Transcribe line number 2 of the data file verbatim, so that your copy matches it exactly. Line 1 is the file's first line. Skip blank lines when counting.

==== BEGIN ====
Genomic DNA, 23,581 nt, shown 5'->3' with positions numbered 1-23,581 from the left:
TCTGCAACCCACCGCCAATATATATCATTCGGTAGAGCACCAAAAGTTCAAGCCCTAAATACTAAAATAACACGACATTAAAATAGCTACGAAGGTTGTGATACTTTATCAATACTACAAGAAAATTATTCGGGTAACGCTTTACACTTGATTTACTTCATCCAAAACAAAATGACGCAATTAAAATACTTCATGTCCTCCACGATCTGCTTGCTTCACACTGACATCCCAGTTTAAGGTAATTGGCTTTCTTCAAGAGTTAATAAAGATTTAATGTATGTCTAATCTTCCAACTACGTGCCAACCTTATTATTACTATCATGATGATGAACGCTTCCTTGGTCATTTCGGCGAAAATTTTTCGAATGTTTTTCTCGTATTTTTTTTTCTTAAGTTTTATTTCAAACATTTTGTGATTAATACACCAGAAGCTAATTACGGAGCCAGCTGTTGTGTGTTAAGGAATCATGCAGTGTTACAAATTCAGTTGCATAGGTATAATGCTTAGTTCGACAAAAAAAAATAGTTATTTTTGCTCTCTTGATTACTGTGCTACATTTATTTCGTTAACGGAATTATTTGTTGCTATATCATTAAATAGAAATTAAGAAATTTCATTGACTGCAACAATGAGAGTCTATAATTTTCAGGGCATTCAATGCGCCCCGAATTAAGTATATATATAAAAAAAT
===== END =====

TCTGCAACCCACCGCCAATATATATCATTCGGTAGAGCACCAAAAGTTCAAGCCCTAAATACTAAAATAACACGACATTAAAATAGCTACGAAGGTTGTGATACTTTATCAATACTACAAGAAAATTATTCGGGTAACGCTTTACACTTGATTTACTTCATCCAAAACAAAATGACGCAATTAAAATACTTCATGTCCTCCACGATCTGCTTGCTTCACACTGACATCCCAGTTTAAGGTAATTGGCTTTCTTCAAGAGTTAATAAAGATTTAATGTATGTCTAATCTTCCAACTACGTGCCAACCTTATTATTACTATCATGATGATGAACGCTTCCTTGGTCATTTCGGCGAAAATTTTTCGAATGTTTTTCTCGTATTTTTTTTTCTTAAGTTTTATTTCAAACATTTTGTGATTAATACACCAGAAGCTAATTACGGAGCCAGCTGTTGTGTGTTAAGGAATCATGCAGTGTTACAAATTCAGTTGCATAGGTATAATGCTTAGTTCGACAAAAAAAAATAGTTATTTTTGCTCTCTTGATTACTGTGCTACATTTATTTCGTTAACGGAATTATTTGTTGCTATATCATTAAATAGAAATTAAGAAATTTCATTGACTGCAACAATGAGAGTCTATAATTTTCAGGGCATTCAATGCGCCCCGAATTAAGTATATATATAAAAAAAT